Rio Tinto looks to add more copper to it portfolio
In a sign of a healthy mining industry, Rio Tinto has indicated that it is searching for copper acquisitions as it tries to position for what it will believe is strong demand for the metal.
Reuters reported that company and banking sources have said Rio Tinto is prepared to pay premium prices for quality copper projects. Rio Tinto, and others believe copper demand will be high, driven by the growing electric vehicle and renewable energy industries, the sources said.
The approach under CEO Jean-Sebastien Jacques marks a shift for Rio Tinto, known for its cautious strategy since it was badly burned in the commodity price crash earlier this decade after a series of damaging acquisitions.
“Growth is back on the agenda,” Jacques told a mining dinner in London, but he said Rio would be selective.
Kevin Fox, managing director of Rio Tinto Ventures, a division set up to hunt for established mining projects to acquire, told Reuters it was tough to find quality assets.
“The exploration space is not full of wonderful opportunities,” he said. “What are we looking at? It’s trite to say the battery minerals sector is attracting a lot of interest and we are obviously looking at that. We include in that copper.”
He declined to say how much Rio would pay or to specify any projects.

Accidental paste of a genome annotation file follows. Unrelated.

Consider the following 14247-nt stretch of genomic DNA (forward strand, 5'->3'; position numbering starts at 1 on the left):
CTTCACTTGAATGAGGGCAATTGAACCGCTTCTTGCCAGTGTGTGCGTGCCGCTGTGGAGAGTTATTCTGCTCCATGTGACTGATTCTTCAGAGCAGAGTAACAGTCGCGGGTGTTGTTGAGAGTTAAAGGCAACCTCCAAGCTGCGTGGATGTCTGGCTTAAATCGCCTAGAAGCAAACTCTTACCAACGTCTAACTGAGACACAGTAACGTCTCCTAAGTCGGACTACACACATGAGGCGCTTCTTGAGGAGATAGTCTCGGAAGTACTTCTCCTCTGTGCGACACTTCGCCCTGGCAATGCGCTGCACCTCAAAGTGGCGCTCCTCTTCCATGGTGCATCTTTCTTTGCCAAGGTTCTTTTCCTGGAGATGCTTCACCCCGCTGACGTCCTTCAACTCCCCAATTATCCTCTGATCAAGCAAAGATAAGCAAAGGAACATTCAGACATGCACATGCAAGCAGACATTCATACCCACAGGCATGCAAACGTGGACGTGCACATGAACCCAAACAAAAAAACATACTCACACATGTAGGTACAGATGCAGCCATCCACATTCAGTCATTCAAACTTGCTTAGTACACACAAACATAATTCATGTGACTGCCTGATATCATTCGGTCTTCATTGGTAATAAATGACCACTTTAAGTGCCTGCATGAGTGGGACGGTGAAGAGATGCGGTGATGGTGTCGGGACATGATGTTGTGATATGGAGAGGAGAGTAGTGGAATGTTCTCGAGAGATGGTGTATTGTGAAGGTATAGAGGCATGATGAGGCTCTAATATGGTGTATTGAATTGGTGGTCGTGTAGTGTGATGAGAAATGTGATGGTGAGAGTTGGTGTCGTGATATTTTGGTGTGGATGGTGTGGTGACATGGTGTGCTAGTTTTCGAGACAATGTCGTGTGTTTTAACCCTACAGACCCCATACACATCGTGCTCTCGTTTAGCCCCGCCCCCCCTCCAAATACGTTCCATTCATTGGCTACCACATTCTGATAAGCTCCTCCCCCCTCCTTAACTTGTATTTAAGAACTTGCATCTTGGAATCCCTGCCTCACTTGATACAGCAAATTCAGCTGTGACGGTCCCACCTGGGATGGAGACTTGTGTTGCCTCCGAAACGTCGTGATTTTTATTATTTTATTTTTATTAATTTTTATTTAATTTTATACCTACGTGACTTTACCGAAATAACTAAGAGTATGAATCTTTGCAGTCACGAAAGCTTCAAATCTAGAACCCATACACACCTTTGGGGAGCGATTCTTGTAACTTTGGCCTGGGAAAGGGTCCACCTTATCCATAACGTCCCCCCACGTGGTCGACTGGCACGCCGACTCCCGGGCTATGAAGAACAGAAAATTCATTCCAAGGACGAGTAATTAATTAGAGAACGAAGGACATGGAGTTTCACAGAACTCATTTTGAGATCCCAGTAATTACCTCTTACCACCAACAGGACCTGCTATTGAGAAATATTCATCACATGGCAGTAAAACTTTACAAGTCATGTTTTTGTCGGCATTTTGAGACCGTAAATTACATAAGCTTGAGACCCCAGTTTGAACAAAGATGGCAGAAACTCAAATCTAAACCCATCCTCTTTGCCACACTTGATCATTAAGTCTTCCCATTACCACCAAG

More than a year after the division was set up, it has yet to make an acquisition.
Banking sources say pressure is mounting for a copper deal.
Iron ore, which accounts for most of Rio’s profit, has provided healthy margins for years but the outlook is uncertain as major buyer China is expected increasingly to rely on recycling rather than importing fresh ore.
Copper, by contrast, is regarded as a futureproof metal because of its widespread industrial use.
Among bigger options for Rio Tinto is Canada’s First Quantum Minerals, according to the banking sources. The $10 billion miner’s copper assets account for around 80 percent of its revenue.
Vancouver-based Nevsun Resources could also prove attractive, said bankers and analysts. Nevsun rejected a $1.16 billion joint offer from Lundin Mining and Euro Sun Mining Inc in May.
Quantum Minerals and Nevsun did not respond to requests for comment.
Rio Tinto could also look to increase its 51 percent stake in Mongolia’s giant Oyu Tolgoi mine, the bankers said. It would much prefer to increase its 30 percent stake in Chile’s Escondida, the world’s biggest copper mine which is operated by BHP, the sources added, though the chances of a deal are remote.
Compared with BHP - its closest rival and the world’s biggest listed miner - Rio Tinto has a heavier reliance on iron ore and lags on copper. BHP derives 44 percent of its core profit from iron ore, against Rio’s 60 percent, and has more than twice as much copper output.
Rio does not break out its copper profits separately, but its copper and diamonds division generated about 10 percent of its core profit. BHP’s copper accounted for around 17 percent.
Rio Tinto’s shares have outperformed BHP’s for more than a year, but bankers and analysts say the differences in their portfolios could cost Rio investors in coming years.